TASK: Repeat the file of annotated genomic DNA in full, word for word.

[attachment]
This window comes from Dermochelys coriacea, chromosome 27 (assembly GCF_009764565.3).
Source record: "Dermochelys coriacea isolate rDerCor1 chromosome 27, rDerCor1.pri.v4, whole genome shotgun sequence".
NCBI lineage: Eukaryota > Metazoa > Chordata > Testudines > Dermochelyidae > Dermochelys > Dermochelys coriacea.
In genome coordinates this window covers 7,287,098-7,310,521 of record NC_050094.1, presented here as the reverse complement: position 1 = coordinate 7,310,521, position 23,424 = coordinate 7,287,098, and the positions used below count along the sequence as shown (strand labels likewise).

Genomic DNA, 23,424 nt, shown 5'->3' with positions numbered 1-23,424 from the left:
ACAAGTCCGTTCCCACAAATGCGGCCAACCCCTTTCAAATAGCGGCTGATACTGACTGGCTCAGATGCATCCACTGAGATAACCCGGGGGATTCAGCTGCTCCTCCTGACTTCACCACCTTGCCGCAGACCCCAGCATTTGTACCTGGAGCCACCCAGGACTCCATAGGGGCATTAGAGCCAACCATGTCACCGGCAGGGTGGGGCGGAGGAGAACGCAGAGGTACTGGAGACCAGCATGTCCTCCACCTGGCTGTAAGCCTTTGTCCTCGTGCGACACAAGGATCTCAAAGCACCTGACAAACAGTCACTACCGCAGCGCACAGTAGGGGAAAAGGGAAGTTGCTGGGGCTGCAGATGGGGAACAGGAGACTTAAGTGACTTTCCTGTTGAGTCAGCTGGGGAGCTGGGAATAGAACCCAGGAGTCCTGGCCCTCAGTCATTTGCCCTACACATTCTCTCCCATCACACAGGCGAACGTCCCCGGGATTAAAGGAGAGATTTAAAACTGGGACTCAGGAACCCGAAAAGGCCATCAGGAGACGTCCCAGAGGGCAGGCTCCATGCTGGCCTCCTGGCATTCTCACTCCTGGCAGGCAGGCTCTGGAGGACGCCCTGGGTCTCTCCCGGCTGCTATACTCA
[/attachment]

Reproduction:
This window comes from Dermochelys coriacea, chromosome 27 (assembly GCF_009764565.3).
Source record: "Dermochelys coriacea isolate rDerCor1 chromosome 27, rDerCor1.pri.v4, whole genome shotgun sequence".
NCBI lineage: Eukaryota > Metazoa > Chordata > Testudines > Dermochelyidae > Dermochelys > Dermochelys coriacea.
In genome coordinates this window covers 7,287,098-7,310,521 of record NC_050094.1, presented here as the reverse complement: position 1 = coordinate 7,310,521, position 23,424 = coordinate 7,287,098, and the positions used below count along the sequence as shown (strand labels likewise).

Genomic DNA, 23,424 nt, shown 5'->3' with positions numbered 1-23,424 from the left:
ACAAGTCCGTTCCCACAAATGCGGCCAACCCCTTTCAAATAGCGGCTGATACTGACTGGCTCAGATGCATCCACTGAGATAACCCGGGGGATTCAGCTGCTCCTCCTGACTTCACCACCTTGCCGCAGACCCCAGCATTTGTACCTGGAGCCACCCAGGACTCCATAGGGGCATTAGAGCCAACCATGTCACCGGCAGGGTGGGGCGGAGGAGAACGCAGAGGTACTGGAGACCAGCATGTCCTCCACCTGGCTGTAAGCCTTTGTCCTCGTGCGACACAAGGATCTCAAAGCACCTGACAAACAGTCACTACCGCAGCGCACAGTAGGGGAAAAGGGAAGTTGCTGGGGCTGCAGATGGGGAACAGGAGACTTAAGTGACTTTCCTGTTGAGTCAGCTGGGGAGCTGGGAATAGAACCCAGGAGTCCTGGCCCTCAGTCATTTGCCCTACACATTCTCTCCCATCACACAGGCGAACGTCCCCGGGATTAAAGGAGAGATTTAAAACTGGGACTCAGGAACCCGAAAAGGCCATCAGGAGACGTCCCAGAGGGCAGGCTCCATGCTGGCCTCCTGGCATTCTCACTCCTGGCAGGCAGGCTCTGGAGGACGCCCTGGGTCTCTCCCGGCTGCTATACTCA